The arm assembly comprises an attachment plate 25 which is similar to attachment plate 12 in that it has a fluted cylindrical portion having attachment tabs 26 on either side and holes 27 in the tabs adapted to receive screws 28 for attachment of plate 25 into the upper portion of the lower door panel of the vehicle. A threaded hole in the center of the attachment plate is utilized for securing extension arm 30 as will be described. The lower or attachment end of extension arm 30 consists of a cylindrical portion 31 which is fluted on the inside and adapted to the interengaged or interlocked with the fluted portion of attachment plate 25. Attachment hole 32 is contained in the center of the cylindrical portion 31 and attachment bolt 33 extends through hole 32 and is screwed into hole 29. Attachment bolts 33 and 19 can contain a conventional type of head so that they can be tightened or loosened by any conventional wrench, i.e., crescent wrench, socket wrench, etc., or in the alternative, the heads may be recessed and contain a hexagonal opening so that they may be loosened or tightened with a conventional hexagonal or Allen wrench, or thumb screw type bolts. If desired, the extension arm 30 can be readily removed by removing bolt 33. The attachment plate 25 will not obstruct operation of the windows or operating the door and will not present an unsightly appearance when no gun is being carried in the vehicle.

To bring either of attachment plates 12 or 25 into vertical alignment when fastened to the door panel, it may be necessary to add an adapter on whim 43 as illustrated in FIGS. 7 and 8. Shim 43 is of the same shape as attachment plates 12 and 25 having holes 44 into which screws 15 or 28 may be inserted. Shim 43 also contains a center hole 45 into which may be inserted bolts 19 or 33. As shown in FIG. 8, shim 43 contains a spacing or flange 46 which extends backwardly from the face of the shim around a portion of the perimeter. Preferably shim 43 is made of material that can be shaped with a sharp knife, a grinding wheel or sandpaper to fit the contour of the door panel.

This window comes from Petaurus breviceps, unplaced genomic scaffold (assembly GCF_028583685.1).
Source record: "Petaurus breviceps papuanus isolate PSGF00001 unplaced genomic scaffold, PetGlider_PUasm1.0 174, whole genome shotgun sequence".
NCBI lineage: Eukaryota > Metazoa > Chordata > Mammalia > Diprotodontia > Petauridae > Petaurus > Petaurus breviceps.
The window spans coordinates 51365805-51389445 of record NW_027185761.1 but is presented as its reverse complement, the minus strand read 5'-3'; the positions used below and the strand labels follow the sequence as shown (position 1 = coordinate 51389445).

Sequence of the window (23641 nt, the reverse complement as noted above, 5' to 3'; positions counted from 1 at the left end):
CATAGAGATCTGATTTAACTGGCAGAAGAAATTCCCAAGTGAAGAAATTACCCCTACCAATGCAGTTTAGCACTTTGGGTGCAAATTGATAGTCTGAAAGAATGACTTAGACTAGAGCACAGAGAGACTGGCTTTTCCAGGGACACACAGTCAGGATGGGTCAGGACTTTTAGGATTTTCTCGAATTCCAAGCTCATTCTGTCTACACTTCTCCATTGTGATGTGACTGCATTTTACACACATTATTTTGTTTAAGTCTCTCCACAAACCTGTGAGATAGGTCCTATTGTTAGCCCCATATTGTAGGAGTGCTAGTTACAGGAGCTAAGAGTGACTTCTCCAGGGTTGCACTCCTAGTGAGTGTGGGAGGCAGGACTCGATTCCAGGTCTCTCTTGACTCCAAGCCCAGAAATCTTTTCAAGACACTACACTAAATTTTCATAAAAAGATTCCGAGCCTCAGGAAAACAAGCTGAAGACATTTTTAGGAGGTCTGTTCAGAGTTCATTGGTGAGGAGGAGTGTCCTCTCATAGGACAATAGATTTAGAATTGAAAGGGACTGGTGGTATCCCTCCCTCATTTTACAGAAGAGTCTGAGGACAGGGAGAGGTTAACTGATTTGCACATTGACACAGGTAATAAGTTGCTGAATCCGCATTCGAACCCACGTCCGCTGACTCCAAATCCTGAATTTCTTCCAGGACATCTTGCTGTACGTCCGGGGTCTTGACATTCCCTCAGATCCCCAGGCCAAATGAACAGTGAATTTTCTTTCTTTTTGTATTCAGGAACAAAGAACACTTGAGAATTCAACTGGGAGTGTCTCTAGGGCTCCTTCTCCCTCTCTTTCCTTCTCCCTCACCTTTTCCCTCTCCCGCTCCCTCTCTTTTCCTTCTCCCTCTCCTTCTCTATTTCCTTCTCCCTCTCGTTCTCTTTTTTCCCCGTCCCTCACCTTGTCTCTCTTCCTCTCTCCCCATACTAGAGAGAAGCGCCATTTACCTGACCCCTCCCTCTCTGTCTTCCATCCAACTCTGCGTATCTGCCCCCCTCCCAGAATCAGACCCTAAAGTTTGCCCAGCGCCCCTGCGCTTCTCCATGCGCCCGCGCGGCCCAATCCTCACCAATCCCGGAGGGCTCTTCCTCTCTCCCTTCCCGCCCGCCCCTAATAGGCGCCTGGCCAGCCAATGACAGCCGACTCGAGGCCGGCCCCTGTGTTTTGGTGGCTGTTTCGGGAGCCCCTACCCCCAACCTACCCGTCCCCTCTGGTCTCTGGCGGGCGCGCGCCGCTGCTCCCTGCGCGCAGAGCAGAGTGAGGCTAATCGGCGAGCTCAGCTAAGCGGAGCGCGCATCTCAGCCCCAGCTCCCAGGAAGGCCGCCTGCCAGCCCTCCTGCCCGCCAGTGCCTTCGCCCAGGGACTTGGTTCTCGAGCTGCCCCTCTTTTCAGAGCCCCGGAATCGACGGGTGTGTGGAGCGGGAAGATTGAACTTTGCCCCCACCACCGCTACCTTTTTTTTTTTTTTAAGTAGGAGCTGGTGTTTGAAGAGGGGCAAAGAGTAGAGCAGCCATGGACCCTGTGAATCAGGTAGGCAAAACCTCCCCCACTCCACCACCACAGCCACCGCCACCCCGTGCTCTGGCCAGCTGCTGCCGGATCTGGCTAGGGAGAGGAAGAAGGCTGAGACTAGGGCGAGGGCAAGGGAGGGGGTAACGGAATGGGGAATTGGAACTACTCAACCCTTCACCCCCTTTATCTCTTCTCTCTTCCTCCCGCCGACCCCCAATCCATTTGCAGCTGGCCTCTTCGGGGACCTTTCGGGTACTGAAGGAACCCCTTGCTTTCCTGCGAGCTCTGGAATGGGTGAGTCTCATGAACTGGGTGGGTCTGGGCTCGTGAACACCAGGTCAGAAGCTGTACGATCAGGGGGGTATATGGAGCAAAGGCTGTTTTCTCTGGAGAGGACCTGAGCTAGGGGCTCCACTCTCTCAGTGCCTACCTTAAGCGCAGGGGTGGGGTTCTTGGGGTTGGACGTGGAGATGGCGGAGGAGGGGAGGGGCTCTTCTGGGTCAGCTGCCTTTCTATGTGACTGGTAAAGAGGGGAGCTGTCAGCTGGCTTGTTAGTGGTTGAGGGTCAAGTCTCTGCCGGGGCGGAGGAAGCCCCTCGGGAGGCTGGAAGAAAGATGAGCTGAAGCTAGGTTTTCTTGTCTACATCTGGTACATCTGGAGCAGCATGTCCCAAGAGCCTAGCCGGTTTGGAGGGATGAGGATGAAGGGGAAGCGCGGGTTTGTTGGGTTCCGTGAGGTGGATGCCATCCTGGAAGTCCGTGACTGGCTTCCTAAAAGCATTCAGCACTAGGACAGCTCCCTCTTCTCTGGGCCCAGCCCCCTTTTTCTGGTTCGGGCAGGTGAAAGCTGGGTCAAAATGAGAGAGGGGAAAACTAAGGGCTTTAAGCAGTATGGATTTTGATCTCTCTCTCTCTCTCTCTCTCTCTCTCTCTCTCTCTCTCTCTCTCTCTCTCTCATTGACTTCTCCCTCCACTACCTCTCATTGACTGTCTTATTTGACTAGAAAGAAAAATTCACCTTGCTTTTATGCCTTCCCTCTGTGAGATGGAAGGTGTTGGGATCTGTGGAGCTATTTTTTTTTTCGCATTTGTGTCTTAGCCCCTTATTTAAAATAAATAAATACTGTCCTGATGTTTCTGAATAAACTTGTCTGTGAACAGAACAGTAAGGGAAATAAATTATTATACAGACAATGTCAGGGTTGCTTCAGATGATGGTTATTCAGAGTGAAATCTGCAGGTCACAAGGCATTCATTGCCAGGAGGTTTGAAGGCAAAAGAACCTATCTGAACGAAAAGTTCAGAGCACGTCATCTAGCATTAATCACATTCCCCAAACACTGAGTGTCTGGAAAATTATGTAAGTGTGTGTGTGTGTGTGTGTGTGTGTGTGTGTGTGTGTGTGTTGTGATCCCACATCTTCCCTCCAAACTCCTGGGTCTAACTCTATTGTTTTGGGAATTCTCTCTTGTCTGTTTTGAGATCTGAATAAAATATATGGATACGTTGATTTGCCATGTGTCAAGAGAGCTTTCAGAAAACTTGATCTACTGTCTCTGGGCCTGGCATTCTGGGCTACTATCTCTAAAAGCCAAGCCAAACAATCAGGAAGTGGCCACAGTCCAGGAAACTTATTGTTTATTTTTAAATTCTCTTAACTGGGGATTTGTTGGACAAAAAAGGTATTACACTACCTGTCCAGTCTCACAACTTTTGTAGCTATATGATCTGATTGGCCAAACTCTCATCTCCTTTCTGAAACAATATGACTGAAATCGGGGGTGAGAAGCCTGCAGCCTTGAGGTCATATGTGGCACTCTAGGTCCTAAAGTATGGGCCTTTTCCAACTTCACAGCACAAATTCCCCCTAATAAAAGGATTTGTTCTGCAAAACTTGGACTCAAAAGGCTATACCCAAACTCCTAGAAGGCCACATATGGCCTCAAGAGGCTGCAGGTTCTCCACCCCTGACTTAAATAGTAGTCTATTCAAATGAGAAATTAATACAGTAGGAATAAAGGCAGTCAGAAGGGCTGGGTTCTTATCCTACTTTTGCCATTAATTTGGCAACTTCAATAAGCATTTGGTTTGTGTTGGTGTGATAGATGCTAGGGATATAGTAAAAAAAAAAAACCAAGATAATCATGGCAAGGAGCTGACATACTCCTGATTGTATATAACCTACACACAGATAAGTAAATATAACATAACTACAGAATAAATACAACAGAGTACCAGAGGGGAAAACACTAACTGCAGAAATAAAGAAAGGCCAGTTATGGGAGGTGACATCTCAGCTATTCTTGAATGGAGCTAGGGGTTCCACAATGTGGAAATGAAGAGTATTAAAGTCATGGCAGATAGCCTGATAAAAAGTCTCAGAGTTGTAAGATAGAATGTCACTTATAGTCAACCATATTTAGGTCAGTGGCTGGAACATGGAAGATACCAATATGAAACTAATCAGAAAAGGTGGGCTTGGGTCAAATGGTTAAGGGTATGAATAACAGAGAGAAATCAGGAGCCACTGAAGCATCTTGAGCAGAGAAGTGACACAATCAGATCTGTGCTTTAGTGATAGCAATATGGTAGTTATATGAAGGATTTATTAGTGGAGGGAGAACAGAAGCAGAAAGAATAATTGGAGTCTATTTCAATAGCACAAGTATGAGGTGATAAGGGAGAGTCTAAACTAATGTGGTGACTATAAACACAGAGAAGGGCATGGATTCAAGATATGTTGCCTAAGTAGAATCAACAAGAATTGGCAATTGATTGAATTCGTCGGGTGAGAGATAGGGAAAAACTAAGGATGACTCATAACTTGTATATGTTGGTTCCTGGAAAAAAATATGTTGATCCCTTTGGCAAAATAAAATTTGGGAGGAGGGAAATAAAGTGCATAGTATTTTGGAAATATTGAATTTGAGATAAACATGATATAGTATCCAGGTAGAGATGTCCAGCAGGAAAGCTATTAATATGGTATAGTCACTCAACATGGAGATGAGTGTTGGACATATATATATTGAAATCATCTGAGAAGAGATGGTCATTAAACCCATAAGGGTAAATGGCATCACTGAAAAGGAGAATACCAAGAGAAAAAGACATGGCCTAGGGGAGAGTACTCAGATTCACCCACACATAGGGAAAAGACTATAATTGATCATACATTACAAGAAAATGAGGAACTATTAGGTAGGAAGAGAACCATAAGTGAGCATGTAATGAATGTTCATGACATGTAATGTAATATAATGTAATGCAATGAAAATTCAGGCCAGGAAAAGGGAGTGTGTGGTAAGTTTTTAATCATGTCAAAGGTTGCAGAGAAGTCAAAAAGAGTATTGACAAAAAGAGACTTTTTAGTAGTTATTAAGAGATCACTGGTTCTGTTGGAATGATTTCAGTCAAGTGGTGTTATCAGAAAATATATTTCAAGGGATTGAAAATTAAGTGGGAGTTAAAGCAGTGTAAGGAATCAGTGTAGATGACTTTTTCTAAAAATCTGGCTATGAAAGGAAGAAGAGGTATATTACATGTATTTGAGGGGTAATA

Because of the distance that the arm rests, door knobs, levers and the like may project away from the door panel, it may be necessary to add fluted spacers 47 between either or both attachment plate 12 and butt rest 16 or attachment plate 25 arm 30. As shown in FIG. 9, the spacers 47 are cylindrical in shape and are fluted on both sides. Spacers 47 contain a center hole 48 through which bolts 19 and 33 may be inserted and have a diameter and fluting which are the same as the fluted surfaces on attachment plates 12 and 25, spacer 17 and portion 31 of arm 30. Obviously spacer 47 may be different widths depending upon the extended spacing required.